April 13, 2018 at 10:53 pm PDT | by Karen Ocamb
Federal judge in Seattle extends injunction on trans military ban

A U.S. Army sergeant flies the American flag from the back of a CH-47 Chinook helicopter over southern Kandahar province, Afghanistan. The pilots and crew chiefs fly American flags to present with certificates to service members as part of aviation tradition. (U.S. Army photo by Staff Sgt. Bryan Lewis)

The timing of US District Court Judge Marsha J. Pechman’s ruling on the ban against open transgender military service could not have been more poignant.

As the order circulated late Friday, April 13 among lawyers and plaintiffs in the OutServe-SLDN and Lambda Legal lawsuit against the Trump Administration, President Trump announced that he had ordered “precision strikes” in response to the chemical attack in a suburb of Damascus last weekend that killed at least 40 people.

It was the second military attack ordered without the consent of Congress and was contrary to Trump’s previous announcement of his intention to withdraw troops from Syria. Some pundits wondered if the strikes were a predictable, distracting response to the anger the president has expressed over the FBI’s ongoing investigation into his personal lawyer Michael Cohen.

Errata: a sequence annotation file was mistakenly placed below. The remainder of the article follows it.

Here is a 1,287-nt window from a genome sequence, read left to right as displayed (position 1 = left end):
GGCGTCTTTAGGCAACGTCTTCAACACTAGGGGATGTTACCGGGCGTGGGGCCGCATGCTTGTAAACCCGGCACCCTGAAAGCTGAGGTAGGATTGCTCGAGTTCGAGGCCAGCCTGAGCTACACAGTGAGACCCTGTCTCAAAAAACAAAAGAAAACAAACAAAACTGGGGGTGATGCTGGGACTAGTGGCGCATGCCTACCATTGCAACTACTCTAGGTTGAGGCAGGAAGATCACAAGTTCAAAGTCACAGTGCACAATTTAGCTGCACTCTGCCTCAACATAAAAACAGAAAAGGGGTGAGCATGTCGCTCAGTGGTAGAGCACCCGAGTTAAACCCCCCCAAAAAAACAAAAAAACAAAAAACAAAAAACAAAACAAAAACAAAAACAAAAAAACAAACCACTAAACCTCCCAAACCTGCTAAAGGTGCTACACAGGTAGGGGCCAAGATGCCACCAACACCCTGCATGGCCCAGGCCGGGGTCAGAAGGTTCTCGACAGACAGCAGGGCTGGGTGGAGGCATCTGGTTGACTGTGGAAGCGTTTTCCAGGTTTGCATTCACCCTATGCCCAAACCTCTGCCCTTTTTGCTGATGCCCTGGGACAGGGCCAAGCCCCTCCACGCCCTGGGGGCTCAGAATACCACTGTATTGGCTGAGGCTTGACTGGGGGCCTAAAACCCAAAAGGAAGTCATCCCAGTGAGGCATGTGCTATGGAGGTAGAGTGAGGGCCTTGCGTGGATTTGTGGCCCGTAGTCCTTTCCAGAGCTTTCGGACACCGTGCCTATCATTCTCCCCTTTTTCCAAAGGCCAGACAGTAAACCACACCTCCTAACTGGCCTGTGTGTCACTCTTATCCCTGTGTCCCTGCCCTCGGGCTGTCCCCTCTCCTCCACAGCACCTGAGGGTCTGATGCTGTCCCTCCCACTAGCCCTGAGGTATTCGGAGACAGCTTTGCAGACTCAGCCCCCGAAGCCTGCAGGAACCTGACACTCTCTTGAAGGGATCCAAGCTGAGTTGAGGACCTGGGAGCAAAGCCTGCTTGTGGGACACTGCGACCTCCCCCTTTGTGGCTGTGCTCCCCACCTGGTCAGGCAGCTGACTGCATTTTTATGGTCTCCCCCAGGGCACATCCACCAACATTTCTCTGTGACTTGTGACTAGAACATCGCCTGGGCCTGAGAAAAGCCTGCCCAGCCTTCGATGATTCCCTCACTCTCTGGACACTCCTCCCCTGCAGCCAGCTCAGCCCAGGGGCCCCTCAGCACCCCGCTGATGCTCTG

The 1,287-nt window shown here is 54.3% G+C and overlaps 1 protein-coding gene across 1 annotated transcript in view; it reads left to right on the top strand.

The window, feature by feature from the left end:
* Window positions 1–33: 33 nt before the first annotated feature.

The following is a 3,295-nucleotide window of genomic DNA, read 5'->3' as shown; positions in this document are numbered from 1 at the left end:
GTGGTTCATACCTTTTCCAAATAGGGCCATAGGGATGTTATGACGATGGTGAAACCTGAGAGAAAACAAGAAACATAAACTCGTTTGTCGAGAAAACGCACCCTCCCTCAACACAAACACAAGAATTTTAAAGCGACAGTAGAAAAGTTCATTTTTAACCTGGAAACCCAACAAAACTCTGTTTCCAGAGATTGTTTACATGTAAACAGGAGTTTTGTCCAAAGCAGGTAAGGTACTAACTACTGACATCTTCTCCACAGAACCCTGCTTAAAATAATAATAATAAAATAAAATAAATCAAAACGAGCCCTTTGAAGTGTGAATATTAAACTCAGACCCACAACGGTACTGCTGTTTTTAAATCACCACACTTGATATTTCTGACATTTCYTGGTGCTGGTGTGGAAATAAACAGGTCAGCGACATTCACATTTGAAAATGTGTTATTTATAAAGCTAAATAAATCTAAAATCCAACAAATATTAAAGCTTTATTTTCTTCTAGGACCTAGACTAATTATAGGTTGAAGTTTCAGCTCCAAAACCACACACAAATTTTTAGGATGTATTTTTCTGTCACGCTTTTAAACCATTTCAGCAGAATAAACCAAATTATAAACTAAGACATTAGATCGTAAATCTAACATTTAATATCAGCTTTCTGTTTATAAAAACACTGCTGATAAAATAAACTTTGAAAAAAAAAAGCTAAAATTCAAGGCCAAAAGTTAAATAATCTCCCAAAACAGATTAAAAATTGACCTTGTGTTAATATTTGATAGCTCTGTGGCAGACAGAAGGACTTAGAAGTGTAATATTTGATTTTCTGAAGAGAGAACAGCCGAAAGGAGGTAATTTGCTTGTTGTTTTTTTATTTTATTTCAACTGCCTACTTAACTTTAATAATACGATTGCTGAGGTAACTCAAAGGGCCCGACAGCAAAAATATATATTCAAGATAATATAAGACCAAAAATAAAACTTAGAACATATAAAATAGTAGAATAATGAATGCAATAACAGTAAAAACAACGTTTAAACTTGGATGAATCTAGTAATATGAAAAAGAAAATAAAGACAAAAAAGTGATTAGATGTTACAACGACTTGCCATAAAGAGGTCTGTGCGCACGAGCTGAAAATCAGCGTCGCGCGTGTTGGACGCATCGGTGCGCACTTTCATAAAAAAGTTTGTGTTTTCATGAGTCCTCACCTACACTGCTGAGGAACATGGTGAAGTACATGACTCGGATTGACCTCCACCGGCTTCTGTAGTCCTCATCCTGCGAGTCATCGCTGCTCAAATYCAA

Against this backdrop of war, an unpredictable commander-in-chief and a Defense Secretary who seems to be trying to appease him, the patriotic call of duty expressed by trans servicemembers in their lawsuits asking for the right to fight and die for their country seems even more courageous.

Pechman, ruling from her federal court in Seattle, Washington, seems to get that, delivering some precision strikes of her own. She ordered that her earlier preliminary injunction against the ban remain in effect. In that Dec. 11, 2017 ruling, she wrote “The Court finds that the policy prohibiting openly transgender individuals from serving in the military is likely unconstitutional,” adding that ban irreparably harms the state of Washington’s interest in “maintaining and enforcing its anti-discrimination laws, protecting its residents from discrimination, and ensuring that employment and advancement opportunities are not unlawfully restricted based on transgender status.”